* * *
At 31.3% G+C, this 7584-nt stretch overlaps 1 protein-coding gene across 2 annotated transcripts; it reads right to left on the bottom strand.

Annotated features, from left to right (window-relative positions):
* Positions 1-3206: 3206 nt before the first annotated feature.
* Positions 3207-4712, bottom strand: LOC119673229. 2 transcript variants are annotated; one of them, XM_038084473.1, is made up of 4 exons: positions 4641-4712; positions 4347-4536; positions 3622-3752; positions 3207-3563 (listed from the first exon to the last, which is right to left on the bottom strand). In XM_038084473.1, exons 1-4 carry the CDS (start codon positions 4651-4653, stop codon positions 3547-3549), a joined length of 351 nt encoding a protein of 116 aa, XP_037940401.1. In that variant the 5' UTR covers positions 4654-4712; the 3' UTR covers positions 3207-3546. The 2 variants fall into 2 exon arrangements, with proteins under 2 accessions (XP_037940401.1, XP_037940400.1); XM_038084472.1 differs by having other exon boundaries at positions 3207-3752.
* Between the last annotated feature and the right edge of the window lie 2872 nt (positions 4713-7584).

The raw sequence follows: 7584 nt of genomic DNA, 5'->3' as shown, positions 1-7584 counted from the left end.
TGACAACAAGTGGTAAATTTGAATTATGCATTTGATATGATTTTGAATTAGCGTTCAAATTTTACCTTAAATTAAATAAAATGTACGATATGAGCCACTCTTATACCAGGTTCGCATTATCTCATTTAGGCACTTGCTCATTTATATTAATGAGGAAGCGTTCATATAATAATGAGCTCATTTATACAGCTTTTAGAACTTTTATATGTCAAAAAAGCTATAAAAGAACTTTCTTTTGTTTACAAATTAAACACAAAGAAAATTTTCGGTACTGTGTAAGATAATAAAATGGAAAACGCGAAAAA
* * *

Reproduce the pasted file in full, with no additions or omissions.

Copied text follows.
At 31.3% G+C, this 7584-nt stretch overlaps 1 protein-coding gene across 2 annotated transcripts; it reads right to left on the bottom strand.

Annotated features, from left to right (window-relative positions):
* Positions 1-3206: 3206 nt before the first annotated feature.
* Positions 3207-4712, bottom strand: LOC119673229. 2 transcript variants are annotated; one of them, XM_038084473.1, is made up of 4 exons: positions 4641-4712; positions 4347-4536; positions 3622-3752; positions 3207-3563 (listed from the first exon to the last, which is right to left on the bottom strand). In XM_038084473.1, exons 1-4 carry the CDS (start codon positions 4651-4653, stop codon positions 3547-3549), a joined length of 351 nt encoding a protein of 116 aa, XP_037940401.1. In that variant the 5' UTR covers positions 4654-4712; the 3' UTR covers positions 3207-3546. The 2 variants fall into 2 exon arrangements, with proteins under 2 accessions (XP_037940401.1, XP_037940400.1); XM_038084472.1 differs by having other exon boundaries at positions 3207-3752.
* Between the last annotated feature and the right edge of the window lie 2872 nt (positions 4713-7584).

The raw sequence follows: 7584 nt of genomic DNA, 5'->3' as shown, positions 1-7584 counted from the left end.
TGACAACAAGTGGTAAATTTGAATTATGCATTTGATATGATTTTGAATTAGCGTTCAAATTTTACCTTAAATTAAATAAAATGTACGATATGAGCCACTCTTATACCAGGTTCGCATTATCTCATTTAGGCACTTGCTCATTTATATTAATGAGGAAGCGTTCATATAATAATGAGCTCATTTATACAGCTTTTAGAACTTTTATATGTCAAAAAAGCTATAAAAGAACTTTCTTTTGTTTACAAATTAAACACAAAGAAAATTTTCGGTACTGTGTAAGATAATAAAATGGAAAACGCGAAAAA